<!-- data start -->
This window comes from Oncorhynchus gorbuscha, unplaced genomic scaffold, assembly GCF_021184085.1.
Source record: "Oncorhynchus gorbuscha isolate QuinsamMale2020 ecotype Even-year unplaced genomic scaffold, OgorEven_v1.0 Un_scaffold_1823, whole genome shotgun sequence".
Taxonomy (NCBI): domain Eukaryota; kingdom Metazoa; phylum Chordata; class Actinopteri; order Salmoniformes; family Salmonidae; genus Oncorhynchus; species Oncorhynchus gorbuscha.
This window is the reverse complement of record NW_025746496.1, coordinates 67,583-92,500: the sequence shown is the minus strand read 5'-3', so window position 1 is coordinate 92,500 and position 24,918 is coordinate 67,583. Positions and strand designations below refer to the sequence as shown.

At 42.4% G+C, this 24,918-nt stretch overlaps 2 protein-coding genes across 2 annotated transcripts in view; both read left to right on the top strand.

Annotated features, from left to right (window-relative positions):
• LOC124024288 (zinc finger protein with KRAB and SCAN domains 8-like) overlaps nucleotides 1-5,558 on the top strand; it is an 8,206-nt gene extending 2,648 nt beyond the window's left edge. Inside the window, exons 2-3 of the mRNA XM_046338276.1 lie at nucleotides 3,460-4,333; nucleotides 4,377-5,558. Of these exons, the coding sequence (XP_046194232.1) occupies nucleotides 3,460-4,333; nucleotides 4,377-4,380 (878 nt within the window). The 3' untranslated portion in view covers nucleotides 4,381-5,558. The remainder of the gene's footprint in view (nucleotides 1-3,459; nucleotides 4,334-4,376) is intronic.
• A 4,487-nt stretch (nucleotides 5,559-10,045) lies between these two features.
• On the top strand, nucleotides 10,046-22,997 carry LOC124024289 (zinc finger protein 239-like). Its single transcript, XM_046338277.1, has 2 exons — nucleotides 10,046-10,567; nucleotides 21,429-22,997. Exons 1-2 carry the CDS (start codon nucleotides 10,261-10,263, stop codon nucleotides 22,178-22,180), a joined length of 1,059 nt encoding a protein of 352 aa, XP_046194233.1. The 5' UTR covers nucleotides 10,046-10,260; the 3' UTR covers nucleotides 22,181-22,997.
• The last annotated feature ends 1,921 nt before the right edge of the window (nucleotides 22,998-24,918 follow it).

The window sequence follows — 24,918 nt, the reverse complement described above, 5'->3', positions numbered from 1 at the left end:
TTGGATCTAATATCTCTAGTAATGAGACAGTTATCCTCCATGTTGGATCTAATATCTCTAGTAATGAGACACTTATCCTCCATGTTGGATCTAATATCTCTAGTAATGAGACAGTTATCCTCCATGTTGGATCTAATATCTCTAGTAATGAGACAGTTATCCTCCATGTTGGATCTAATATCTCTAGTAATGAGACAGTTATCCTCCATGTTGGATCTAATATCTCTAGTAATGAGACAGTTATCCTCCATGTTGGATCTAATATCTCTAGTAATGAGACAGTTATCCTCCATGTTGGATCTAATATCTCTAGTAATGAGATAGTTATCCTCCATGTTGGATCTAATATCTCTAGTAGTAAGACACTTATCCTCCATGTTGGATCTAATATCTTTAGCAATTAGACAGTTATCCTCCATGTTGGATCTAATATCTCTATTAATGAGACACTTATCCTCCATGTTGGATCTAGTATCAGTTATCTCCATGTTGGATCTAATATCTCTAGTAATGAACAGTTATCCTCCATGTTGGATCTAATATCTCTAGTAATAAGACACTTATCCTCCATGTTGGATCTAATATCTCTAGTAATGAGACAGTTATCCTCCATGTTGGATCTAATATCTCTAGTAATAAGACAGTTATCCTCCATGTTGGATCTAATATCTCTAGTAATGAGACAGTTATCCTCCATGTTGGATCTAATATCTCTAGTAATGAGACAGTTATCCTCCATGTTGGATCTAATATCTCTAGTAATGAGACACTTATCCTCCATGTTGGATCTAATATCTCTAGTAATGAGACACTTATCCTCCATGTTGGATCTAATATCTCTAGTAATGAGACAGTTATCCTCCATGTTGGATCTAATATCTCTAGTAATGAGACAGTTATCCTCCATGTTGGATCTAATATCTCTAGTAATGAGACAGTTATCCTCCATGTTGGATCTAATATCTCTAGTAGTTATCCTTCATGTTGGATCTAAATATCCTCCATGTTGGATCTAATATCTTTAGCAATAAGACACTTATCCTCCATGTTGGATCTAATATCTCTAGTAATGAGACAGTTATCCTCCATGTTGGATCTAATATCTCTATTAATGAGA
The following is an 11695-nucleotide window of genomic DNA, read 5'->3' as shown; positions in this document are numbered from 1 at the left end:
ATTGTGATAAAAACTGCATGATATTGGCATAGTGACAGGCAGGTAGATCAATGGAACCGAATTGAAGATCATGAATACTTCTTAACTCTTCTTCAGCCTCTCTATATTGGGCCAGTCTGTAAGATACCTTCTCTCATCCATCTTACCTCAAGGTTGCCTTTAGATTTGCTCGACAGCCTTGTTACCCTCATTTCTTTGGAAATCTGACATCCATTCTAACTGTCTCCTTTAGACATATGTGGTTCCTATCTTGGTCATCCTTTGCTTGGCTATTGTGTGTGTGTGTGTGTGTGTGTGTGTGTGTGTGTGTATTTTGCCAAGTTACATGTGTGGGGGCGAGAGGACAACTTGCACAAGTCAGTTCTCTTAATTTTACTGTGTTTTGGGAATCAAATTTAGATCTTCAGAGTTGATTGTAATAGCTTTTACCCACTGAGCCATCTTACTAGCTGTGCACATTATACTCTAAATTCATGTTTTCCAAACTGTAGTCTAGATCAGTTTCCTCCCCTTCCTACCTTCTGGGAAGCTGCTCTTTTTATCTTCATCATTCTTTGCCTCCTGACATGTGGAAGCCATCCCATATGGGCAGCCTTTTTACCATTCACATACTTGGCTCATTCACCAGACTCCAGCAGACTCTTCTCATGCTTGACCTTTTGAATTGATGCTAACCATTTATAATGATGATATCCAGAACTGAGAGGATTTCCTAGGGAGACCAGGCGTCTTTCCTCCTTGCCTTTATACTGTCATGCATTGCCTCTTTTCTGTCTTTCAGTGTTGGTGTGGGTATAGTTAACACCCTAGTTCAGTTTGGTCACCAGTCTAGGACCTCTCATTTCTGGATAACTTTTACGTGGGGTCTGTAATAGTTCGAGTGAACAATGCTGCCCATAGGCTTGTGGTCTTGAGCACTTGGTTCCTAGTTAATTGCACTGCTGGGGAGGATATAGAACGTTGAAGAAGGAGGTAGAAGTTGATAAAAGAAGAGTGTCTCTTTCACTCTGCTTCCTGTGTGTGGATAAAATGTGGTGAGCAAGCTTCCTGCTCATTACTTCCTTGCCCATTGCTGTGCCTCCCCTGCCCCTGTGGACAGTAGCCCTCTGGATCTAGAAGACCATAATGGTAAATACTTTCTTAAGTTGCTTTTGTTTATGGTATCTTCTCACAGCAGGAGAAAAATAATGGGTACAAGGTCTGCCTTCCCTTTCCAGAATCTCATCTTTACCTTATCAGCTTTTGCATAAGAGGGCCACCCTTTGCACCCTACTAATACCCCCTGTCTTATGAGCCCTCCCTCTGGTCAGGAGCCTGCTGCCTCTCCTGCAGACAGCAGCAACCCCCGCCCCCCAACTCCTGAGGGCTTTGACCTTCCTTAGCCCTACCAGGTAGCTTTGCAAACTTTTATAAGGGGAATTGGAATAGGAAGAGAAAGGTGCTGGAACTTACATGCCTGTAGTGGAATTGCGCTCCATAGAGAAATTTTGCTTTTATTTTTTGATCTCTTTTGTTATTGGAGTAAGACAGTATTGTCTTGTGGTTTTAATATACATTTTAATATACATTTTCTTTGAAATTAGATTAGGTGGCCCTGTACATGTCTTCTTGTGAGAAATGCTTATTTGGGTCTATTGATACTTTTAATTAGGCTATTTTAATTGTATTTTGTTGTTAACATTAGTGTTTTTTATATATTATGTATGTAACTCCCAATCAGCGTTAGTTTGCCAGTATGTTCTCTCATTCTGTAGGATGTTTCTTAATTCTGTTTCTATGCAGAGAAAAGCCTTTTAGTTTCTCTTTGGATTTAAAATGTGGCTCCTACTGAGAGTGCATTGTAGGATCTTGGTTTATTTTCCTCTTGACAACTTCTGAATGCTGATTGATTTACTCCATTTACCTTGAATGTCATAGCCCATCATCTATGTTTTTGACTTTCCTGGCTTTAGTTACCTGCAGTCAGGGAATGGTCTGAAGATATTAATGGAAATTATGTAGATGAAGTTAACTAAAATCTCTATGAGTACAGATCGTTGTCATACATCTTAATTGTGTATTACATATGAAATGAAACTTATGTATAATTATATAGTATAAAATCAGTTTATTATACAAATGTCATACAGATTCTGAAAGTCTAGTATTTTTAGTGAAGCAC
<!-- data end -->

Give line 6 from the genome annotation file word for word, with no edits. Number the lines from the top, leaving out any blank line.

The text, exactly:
Annotated features, from left to right (window-relative positions):